The Gifts of Shyness
Seeing the term "extreme shyness" listed as something that warrants treatment may cause you to raise an eyebrow or two.
You may be concerned that shyness, a common and normal human trait, is being pathologized.
So, before going any further, I want to highlight the fact that shyness can bring many gifts with it, such as sensitivity, keen observation, depth of thought, deep-felt empathy, and much more.
We want to nurture each and every one of these valuable gifts in our shy child!
They are crucial in today's world!
But, at the same time, we want to encourage our shy children to have faith in their own voice--and gently guide them towards a path where they can feel comfortable using it. See my blog post Empowering Alternatives to the Shy Label for more on this.
So, let me clarify what I mean by extreme shyness and why I believe it often does warrant treatment.
There are some common attributes that we often see both in our children with social anxiety and in our children with extreme shyness. You will find a portrait of a child with a healthy degree of shyness on the social anxiety page of the site.
The line between social anxiety and extreme shyness can be faint.
An extremely shy child might not experience the full weight of social anxiety. But, he or she may still be experiencing a great deal of distress and constriction.
So, the question to ask yourself might be, "Where does my child fall on the shyness continuum?" Is she regularly missing out on things? Does she feel uncomfortable on a day to day basis when she's around others?
The Lens of Time
Additionally, when making the distinction between extreme shyness and social anxiety, it can be useful to look through a time lens...
Social anxiety often does not fully develop until a child is a tween, teen, or young adult...but it doesn't just appear out of the blue.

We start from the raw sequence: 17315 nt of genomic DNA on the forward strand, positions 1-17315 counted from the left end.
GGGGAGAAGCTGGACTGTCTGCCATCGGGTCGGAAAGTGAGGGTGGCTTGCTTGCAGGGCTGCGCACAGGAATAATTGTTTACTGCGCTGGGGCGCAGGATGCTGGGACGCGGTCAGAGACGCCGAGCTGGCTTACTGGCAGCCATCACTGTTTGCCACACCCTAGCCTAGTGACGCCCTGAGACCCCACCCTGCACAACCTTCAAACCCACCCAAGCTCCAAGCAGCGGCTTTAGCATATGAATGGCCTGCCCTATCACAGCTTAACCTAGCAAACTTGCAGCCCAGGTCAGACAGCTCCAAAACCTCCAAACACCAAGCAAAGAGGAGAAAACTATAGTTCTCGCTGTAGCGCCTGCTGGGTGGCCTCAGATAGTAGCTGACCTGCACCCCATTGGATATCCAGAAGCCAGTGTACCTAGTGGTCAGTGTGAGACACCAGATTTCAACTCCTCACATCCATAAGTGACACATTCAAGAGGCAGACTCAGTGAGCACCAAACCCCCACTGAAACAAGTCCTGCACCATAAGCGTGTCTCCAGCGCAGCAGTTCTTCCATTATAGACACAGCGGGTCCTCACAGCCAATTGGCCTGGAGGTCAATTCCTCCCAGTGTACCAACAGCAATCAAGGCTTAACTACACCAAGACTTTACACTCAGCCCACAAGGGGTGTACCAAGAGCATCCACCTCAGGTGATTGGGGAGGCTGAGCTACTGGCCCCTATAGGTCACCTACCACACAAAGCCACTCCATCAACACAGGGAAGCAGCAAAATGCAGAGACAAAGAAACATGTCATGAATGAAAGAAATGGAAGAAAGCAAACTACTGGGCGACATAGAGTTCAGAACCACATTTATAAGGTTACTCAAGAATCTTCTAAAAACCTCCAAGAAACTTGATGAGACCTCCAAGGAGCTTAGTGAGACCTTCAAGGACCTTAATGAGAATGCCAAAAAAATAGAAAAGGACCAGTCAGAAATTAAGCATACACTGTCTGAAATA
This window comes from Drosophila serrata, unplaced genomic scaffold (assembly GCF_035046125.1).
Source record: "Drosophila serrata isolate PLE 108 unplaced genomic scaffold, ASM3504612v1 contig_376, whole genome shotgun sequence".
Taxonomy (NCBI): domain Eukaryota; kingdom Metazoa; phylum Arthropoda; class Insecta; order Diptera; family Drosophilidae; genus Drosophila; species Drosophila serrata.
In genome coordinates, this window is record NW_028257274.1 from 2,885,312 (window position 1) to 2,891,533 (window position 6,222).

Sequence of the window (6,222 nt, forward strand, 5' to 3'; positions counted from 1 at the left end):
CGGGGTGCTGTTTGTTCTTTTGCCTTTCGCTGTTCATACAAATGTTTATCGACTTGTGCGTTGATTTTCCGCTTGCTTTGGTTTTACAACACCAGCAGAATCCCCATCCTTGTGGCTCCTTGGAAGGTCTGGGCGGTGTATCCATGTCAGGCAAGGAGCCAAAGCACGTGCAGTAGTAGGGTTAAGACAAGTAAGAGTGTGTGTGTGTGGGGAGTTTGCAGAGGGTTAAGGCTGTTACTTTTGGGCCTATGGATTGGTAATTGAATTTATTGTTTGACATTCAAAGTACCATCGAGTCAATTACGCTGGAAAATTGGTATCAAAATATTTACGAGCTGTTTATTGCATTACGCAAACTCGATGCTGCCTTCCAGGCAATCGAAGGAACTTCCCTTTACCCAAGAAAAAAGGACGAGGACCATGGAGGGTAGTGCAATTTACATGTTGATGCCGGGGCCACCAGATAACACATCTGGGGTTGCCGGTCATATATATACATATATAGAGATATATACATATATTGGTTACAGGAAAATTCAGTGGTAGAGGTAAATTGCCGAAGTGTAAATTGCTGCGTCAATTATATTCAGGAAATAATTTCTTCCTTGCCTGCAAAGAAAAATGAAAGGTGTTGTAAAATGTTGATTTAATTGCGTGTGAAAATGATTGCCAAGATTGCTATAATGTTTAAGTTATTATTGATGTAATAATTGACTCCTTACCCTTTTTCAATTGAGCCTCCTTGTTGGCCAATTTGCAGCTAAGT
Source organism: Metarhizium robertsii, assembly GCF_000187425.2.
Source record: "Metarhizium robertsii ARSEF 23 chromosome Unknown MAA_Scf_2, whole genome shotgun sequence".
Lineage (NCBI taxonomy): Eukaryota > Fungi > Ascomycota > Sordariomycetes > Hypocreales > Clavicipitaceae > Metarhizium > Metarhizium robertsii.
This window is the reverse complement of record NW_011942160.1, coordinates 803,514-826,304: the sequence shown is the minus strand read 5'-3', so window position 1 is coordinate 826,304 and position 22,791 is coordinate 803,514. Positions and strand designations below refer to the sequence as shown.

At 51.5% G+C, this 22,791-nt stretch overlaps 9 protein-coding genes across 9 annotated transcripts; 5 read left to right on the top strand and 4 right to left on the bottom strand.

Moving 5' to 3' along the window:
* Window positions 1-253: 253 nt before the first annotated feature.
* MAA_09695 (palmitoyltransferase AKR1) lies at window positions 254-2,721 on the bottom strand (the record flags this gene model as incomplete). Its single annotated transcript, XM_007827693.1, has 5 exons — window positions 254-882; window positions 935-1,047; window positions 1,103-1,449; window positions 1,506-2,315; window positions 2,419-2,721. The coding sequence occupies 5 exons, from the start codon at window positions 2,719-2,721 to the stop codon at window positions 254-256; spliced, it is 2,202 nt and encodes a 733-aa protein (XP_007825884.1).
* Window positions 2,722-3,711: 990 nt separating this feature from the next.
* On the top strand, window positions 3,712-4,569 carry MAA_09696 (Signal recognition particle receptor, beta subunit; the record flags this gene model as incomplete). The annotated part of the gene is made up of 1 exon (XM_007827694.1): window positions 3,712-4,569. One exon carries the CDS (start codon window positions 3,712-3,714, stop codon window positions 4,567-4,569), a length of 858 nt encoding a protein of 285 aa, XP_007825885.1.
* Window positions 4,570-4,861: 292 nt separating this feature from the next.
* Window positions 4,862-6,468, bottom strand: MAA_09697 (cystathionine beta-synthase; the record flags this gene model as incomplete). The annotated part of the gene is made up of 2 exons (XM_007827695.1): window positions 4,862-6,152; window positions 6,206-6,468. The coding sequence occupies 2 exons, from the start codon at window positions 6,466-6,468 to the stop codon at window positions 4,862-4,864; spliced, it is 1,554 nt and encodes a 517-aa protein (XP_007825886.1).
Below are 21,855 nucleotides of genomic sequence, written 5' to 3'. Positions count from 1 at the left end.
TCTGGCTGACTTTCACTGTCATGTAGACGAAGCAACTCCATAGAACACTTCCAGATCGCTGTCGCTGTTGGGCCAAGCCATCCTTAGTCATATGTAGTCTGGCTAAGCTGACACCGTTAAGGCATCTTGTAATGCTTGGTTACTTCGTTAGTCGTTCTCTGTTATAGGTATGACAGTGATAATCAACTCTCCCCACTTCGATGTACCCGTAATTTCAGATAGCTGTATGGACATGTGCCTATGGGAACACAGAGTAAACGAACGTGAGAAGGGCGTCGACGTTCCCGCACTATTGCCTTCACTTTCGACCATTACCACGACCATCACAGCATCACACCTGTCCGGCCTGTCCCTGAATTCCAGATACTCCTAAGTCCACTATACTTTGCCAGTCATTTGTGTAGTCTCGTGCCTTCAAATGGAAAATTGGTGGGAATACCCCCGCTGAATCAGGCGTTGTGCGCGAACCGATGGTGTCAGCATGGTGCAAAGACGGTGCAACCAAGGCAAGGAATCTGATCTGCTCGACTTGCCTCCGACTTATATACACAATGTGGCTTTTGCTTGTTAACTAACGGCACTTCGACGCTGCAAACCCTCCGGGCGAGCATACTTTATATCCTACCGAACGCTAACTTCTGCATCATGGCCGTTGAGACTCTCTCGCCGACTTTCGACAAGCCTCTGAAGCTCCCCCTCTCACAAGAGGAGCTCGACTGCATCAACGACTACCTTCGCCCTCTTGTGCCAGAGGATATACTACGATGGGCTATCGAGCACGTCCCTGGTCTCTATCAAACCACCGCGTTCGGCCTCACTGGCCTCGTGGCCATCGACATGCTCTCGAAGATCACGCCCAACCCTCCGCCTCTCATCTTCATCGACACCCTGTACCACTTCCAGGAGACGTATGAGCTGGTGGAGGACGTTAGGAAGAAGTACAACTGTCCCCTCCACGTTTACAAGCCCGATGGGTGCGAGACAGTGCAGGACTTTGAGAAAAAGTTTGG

If we look back into the childhood of an adolescent, or an adult with social anxiety, we will often find an extremely shy child.
In fact, Jerome Kagen, a renowned researcher who studies temperament found that behavioral inhibited babies (shy in the common vernacular) tended to become anxious adults.
So it is critically important to emotionally equip our shy children early on to override this tendency towards anxiety. And there are so many things that you as a parent can do in this regard. Remember it's a tendency not a destiny.
You might also be interested in exploring the social anxiety and selective mutism pages of the site to better understand what your child may be experiencing. Click on either picture to go to the corresponding page.
The Content Doesn't Matter
Above I have provided information about extreme shyness, a type of social fear. But, the type of worry that your child experiences is not what we will focus on in treatment.
Focusing on the content of your child's worry is not helpful.
What is helpful is to focus on how worry itself works and to teach your child a new way to respond to it. Your family and child will learn all about this concept in treatment.
Does that mean that we're not going to work with your child around his or her social fear? Of course not! But, we will do it in a way that can be generalized to any other worries that your child may have now or down the road.
The great news is that once children understand how worry works, they will be equipped to manage worry, as its content shifts and changes as they grow.
Helping Anxious Kids is here to support your family. If you are seeking anxiety treatment for your child and my approach resonates with you, schedule an appointment today.